Assistant Professor, California College of the Arts and Director, Urban Works Agency
Founding Principal, All of the Above
Janette Kim is assistant professor and director of Urban Works Agency at California College of the Arts and founding principal of All of the Above. Her work focuses on the intersection between ecology, social equity and the built environment. Janette is author of The Underdome Guide to Energy Reform and founding editor of ARPA Journal. Her projects include the Resilient by Design Bay Area Challenge, the Win-Win board game series, a boutique hotel in Sichuan, Safari audio tours on urban ecology, Pinterest Headquarters, National AIDS Memorial, and the Fall Kill Creek Master Plan. Janette has worked in partnership with municipal agencies such as the Bay Conservation and Development Commission, Metropolitan Transit Authority in New York, and the City of Newark, as well as non-profit advocacy groups such as the East Bay Permanent Real Estate Cooperative, the East Oakland Collective, and the Hudson River Sloop Clearwater.
Marsha Maytum, FAIA, LEED AP, is a founding principal at Leddy Maytum Stacy Architects (LMSA) in San Francisco, winner of the 2017 National AIA Architecture Firm Award. Marsha has focused her career on community, cultural, and socially-responsible projects that promote sustainable design, including the creation of new buildings, rehabilitation of historic buildings, and adaptive reuse of existing structures. LMSA has received over 175 regional, national and international design awards, including ten AIA COTE Top Ten projects. Marsha is a frequently invited visiting professor and juror, and has lectured nationally on the topics of mission-driven design, sustainable design and adaptive reuse.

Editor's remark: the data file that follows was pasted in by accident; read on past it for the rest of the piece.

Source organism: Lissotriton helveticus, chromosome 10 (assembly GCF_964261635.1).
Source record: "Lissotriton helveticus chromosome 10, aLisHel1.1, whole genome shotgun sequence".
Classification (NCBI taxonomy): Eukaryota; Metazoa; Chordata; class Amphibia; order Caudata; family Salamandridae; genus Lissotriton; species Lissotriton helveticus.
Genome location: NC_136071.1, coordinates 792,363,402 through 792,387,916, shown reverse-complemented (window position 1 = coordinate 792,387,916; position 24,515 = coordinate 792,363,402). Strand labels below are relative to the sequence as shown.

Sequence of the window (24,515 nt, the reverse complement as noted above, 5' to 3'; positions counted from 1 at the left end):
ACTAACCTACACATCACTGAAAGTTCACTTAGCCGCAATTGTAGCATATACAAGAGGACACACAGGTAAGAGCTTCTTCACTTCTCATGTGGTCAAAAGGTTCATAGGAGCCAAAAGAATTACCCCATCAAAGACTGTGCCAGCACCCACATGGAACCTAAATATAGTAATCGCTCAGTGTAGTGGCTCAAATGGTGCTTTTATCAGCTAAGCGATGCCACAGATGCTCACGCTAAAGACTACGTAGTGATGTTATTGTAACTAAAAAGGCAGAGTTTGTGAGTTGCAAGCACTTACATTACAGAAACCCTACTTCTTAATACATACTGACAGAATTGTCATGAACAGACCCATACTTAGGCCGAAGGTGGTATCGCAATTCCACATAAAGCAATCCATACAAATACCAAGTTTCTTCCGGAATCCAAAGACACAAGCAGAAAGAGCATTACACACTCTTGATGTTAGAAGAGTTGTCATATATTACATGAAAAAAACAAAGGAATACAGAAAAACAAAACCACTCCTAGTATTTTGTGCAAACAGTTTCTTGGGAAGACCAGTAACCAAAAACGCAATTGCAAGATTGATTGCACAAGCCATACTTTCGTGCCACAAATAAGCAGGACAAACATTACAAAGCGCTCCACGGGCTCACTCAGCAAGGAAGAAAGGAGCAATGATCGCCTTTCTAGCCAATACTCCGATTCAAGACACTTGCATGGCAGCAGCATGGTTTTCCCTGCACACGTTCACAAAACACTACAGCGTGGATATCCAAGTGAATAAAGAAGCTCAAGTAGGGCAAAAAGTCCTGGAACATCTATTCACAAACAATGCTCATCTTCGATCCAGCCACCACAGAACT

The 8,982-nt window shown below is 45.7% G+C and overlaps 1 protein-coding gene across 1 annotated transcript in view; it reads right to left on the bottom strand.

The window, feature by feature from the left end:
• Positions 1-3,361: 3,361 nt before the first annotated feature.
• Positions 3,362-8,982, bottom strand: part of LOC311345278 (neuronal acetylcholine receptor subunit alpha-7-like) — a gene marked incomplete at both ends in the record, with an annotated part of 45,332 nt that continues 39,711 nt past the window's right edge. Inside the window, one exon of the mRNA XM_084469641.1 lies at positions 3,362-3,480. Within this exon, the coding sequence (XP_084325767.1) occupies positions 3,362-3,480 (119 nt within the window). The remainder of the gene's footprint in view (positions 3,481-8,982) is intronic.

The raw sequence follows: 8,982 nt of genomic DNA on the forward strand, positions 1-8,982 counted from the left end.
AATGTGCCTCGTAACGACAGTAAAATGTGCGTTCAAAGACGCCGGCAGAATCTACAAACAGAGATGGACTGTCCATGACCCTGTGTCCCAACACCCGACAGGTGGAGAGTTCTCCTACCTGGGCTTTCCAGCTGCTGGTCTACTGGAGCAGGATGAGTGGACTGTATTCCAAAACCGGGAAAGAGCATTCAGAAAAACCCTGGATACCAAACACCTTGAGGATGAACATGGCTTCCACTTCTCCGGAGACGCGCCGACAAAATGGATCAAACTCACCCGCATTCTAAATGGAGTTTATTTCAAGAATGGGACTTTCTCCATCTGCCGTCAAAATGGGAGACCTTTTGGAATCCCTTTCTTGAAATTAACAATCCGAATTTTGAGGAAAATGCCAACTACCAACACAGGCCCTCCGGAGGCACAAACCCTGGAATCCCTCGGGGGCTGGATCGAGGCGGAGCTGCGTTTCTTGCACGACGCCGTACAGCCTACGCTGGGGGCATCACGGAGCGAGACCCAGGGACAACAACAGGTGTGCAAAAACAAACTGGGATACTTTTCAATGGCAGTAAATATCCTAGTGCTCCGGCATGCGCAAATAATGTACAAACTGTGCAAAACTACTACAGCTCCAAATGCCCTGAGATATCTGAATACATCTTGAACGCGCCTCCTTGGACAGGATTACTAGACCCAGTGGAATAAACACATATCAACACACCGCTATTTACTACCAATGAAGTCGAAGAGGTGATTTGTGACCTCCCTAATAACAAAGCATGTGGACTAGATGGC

The Steedman Fellowship is open to anyone, anywhere in the world, who has received an accredited degree in architecture within the last eight years. Fellows must be able to complete their proposed projects within 18 months of receiving the award.
Additionally, at the conclusion of their fellowship, Fellows must make arrangements to share their research with the Washington University and local AIA architectural communities. The exact presentation format will be decided between the Fellow and the Governing Committee, but it could take the form of a public lecture, exhibition, or collaborative design workshop.
QUESTIONS? Visit our FAQ page for answers.
The next Steedman Fellow will be selected based upon the following: the merits of the research proposal; its relevance to the theme; its relevance to the practice of architecture in St. Louis, MO, and around the world; the quality of the portfolio; and evidence of the applicant’s promise to the field and ability to complete the work proposed. Extra consideration will be given to creative proposals that minimize carbon footprint.
All applications must be submitted in English online via the Slideroom link. The application fee is $75. Application materials must include:
A PDF document that encompasses:
- Project title
- Project abstract (200 words max) summarizing the proposed research question/s in reference to the theme and primary location/s for study. This abstract will be used for various purposes, including the announcement of the winner and in web, print, and digital promotions.
- Research proposal (1500 words max) framing the research questions and relationship of proposed research to the broader theme, relevance to the field, and projected outcomes of the study. Describe how research will be conducted in the location/s specified including a rough itinerary, established contacts, and anticipated deliverables. Your proposal may include images or graphics to illustrate your ideas, but these are not required.
- Budget and time frame for completion (200 words max)
- Short bio (200 words). This bio will be used for various purposes, including the announcement of the winner and web, print, and digital promotions.
Portfolio of work formatted into a single high-quality PDF file of 10-15 pages (20MB max.).
Applicants will be notified by email of the results, and winners will be announced on our website.